Entry into confined spaces is extremely hazardous. Work in a confined space can pose a number of hazards as a result of restricted ability for movement, including a higher than normal risk of fire, explosion, flood or asphyxiation resulting from being submerged under liquid or flowing dry materials. These risks and their controls are specified in the Confined Spaces Regulations 1997. The main requirement of these regulations is to avoid the need to enter a confined space if at all possible and, if entry is necessary, to ensure that an adequate safe system of work is in place, including contingency plans for emergencies and rescue.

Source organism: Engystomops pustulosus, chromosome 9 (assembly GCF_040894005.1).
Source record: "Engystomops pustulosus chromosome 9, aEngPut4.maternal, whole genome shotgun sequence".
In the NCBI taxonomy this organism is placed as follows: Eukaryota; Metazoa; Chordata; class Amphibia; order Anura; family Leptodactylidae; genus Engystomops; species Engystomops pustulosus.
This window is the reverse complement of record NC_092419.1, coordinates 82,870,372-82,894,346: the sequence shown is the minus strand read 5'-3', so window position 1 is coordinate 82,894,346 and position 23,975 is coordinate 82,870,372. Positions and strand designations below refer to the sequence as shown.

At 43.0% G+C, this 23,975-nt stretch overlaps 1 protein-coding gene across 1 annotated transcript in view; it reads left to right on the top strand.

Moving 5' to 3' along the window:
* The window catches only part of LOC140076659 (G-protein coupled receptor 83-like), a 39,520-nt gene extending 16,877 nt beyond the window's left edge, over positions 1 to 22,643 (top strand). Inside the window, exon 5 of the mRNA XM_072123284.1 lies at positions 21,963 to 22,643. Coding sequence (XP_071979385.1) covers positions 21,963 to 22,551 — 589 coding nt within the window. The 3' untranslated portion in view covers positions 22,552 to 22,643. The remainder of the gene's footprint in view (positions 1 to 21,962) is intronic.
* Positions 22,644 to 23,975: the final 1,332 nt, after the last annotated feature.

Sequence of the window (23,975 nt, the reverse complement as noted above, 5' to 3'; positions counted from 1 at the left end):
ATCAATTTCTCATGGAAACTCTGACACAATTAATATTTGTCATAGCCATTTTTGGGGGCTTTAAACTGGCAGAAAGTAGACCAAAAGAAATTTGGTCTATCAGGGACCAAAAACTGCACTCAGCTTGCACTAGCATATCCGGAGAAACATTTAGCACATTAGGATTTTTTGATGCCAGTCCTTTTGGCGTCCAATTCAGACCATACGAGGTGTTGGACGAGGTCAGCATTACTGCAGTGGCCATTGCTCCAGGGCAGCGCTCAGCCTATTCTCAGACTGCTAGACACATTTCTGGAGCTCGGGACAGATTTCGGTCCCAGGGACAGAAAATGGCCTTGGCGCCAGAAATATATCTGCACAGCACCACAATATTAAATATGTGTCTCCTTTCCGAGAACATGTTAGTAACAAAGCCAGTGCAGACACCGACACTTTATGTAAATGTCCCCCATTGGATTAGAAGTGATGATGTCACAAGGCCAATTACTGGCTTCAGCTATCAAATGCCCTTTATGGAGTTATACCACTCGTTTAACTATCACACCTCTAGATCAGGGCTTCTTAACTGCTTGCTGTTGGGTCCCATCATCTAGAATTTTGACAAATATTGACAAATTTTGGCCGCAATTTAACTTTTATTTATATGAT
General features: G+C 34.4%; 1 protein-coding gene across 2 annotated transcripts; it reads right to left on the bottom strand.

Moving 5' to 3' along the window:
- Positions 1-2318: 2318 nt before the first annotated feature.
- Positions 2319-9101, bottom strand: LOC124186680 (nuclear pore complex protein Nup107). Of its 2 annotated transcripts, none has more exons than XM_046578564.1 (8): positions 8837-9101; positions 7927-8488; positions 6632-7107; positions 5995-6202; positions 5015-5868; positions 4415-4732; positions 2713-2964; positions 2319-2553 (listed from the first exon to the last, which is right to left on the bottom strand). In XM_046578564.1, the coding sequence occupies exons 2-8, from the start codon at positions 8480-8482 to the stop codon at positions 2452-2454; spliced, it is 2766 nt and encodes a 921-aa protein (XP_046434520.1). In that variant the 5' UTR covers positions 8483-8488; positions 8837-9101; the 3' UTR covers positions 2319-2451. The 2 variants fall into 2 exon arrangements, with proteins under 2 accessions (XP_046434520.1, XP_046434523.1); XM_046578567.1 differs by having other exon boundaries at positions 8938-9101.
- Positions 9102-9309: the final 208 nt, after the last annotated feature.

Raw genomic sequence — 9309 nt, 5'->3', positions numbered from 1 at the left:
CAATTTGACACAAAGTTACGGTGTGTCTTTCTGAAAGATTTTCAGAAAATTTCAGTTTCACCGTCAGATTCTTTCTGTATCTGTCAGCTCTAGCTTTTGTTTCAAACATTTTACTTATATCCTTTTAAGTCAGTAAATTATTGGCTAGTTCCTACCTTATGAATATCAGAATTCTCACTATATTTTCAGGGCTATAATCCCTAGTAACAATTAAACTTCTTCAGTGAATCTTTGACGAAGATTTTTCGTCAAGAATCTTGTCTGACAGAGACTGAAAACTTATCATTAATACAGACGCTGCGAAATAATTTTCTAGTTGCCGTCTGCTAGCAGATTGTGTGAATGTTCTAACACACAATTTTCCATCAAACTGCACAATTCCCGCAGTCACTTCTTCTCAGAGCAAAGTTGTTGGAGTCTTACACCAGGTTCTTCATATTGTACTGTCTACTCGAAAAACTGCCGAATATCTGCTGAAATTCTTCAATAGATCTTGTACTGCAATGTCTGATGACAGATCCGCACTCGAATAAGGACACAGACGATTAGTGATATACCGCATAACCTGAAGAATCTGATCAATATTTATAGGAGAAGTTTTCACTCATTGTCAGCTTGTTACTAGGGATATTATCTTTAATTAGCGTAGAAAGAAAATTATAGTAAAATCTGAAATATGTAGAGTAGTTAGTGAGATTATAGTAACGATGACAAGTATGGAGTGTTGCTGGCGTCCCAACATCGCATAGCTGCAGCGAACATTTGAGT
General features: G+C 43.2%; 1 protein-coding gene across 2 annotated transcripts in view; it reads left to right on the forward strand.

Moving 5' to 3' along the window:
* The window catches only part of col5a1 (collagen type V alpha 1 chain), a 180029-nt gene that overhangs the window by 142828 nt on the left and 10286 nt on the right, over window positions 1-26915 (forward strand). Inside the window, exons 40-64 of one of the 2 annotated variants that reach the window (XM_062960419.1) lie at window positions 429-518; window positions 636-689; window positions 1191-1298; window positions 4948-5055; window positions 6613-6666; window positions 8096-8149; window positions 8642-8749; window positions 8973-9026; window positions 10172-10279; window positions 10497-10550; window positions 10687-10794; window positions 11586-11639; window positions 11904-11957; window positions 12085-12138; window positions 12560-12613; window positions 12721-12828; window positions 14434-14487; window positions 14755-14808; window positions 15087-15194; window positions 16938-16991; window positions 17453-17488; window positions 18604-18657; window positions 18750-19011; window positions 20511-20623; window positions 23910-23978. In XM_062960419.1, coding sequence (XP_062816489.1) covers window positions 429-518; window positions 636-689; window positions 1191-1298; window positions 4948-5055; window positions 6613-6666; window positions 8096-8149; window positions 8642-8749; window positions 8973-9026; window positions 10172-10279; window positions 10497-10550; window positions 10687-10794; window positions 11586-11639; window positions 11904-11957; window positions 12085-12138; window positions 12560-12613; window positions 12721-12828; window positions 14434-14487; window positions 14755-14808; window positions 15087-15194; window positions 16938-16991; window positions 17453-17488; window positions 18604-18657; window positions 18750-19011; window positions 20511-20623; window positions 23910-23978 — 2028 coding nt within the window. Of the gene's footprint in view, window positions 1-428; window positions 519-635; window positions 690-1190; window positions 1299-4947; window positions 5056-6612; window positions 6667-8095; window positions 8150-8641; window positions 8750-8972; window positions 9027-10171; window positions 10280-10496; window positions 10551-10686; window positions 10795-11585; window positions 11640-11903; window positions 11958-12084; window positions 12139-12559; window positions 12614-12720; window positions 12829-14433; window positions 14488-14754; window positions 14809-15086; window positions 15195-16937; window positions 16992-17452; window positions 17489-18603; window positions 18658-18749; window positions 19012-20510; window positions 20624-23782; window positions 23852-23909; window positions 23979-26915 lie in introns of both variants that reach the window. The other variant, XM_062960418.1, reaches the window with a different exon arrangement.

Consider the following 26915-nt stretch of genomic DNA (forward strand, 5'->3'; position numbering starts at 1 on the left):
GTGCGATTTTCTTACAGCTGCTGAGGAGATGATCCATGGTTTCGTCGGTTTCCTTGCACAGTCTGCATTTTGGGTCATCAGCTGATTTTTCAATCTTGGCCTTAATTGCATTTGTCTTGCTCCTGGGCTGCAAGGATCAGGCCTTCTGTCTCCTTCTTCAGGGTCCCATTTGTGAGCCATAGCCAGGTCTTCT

This topic outlines the risks posed to those who are required to work in confined spaces, where human entry cannot be avoided. It also highlights the importance of identifying the associated hazards, implementation of control measures, ensuring the equipment selected is appropriate and that those who enter confined spaces are suitably competent.

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